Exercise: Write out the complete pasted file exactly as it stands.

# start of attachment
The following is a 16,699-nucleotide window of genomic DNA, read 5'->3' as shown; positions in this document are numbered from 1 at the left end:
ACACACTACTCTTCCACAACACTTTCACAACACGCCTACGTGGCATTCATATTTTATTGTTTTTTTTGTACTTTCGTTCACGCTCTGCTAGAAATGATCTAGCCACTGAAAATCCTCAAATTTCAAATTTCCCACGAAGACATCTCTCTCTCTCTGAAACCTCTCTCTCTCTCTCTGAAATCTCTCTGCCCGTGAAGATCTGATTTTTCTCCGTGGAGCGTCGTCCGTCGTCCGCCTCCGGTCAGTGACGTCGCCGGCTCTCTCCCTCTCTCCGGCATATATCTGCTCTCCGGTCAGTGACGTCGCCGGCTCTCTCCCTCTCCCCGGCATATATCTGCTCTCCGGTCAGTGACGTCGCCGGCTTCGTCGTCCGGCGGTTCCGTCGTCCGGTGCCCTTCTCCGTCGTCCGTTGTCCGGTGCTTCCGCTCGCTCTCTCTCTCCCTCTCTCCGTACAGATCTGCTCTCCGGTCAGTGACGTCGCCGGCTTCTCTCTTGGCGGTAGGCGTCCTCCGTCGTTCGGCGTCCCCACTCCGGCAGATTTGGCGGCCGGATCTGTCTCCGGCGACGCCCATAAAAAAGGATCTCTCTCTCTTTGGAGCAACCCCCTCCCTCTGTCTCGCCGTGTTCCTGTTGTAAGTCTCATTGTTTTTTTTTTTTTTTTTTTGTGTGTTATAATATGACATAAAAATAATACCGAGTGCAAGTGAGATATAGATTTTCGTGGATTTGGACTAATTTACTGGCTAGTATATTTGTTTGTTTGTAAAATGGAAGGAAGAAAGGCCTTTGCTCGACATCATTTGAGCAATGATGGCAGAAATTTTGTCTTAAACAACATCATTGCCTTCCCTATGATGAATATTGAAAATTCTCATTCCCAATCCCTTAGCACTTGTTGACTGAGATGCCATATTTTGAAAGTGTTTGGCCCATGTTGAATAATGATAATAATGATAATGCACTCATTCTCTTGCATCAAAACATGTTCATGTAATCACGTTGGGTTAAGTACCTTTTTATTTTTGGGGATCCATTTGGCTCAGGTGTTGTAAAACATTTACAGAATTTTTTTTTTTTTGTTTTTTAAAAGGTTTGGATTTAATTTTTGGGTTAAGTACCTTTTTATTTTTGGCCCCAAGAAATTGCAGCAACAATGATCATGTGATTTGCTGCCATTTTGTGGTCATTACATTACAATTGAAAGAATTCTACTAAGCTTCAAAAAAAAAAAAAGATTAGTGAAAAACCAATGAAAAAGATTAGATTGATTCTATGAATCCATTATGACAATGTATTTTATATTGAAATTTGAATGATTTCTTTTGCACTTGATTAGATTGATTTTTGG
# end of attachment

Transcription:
The following is a 16,699-nucleotide window of genomic DNA, read 5'->3' as shown; positions in this document are numbered from 1 at the left end:
ACACACTACTCTTCCACAACACTTTCACAACACGCCTACGTGGCATTCATATTTTATTGTTTTTTTTGTACTTTCGTTCACGCTCTGCTAGAAATGATCTAGCCACTGAAAATCCTCAAATTTCAAATTTCCCACGAAGACATCTCTCTCTCTCTGAAACCTCTCTCTCTCTCTCTGAAATCTCTCTGCCCGTGAAGATCTGATTTTTCTCCGTGGAGCGTCGTCCGTCGTCCGCCTCCGGTCAGTGACGTCGCCGGCTCTCTCCCTCTCTCCGGCATATATCTGCTCTCCGGTCAGTGACGTCGCCGGCTCTCTCCCTCTCCCCGGCATATATCTGCTCTCCGGTCAGTGACGTCGCCGGCTTCGTCGTCCGGCGGTTCCGTCGTCCGGTGCCCTTCTCCGTCGTCCGTTGTCCGGTGCTTCCGCTCGCTCTCTCTCTCCCTCTCTCCGTACAGATCTGCTCTCCGGTCAGTGACGTCGCCGGCTTCTCTCTTGGCGGTAGGCGTCCTCCGTCGTTCGGCGTCCCCACTCCGGCAGATTTGGCGGCCGGATCTGTCTCCGGCGACGCCCATAAAAAAGGATCTCTCTCTCTTTGGAGCAACCCCCTCCCTCTGTCTCGCCGTGTTCCTGTTGTAAGTCTCATTGTTTTTTTTTTTTTTTTTTTGTGTGTTATAATATGACATAAAAATAATACCGAGTGCAAGTGAGATATAGATTTTCGTGGATTTGGACTAATTTACTGGCTAGTATATTTGTTTGTTTGTAAAATGGAAGGAAGAAAGGCCTTTGCTCGACATCATTTGAGCAATGATGGCAGAAATTTTGTCTTAAACAACATCATTGCCTTCCCTATGATGAATATTGAAAATTCTCATTCCCAATCCCTTAGCACTTGTTGACTGAGATGCCATATTTTGAAAGTGTTTGGCCCATGTTGAATAATGATAATAATGATAATGCACTCATTCTCTTGCATCAAAACATGTTCATGTAATCACGTTGGGTTAAGTACCTTTTTATTTTTGGGGATCCATTTGGCTCAGGTGTTGTAAAACATTTACAGAATTTTTTTTTTTTTGTTTTTTAAAAGGTTTGGATTTAATTTTTGGGTTAAGTACCTTTTTATTTTTGGCCCCAAGAAATTGCAGCAACAATGATCATGTGATTTGCTGCCATTTTGTGGTCATTACATTACAATTGAAAGAATTCTACTAAGCTTCAAAAAAAAAAAAAGATTAGTGAAAAACCAATGAAAAAGATTAGATTGATTCTATGAATCCATTATGACAATGTATTTTATATTGAAATTTGAATGATTTCTTTTGCACTTGATTAGATTGATTTTTGG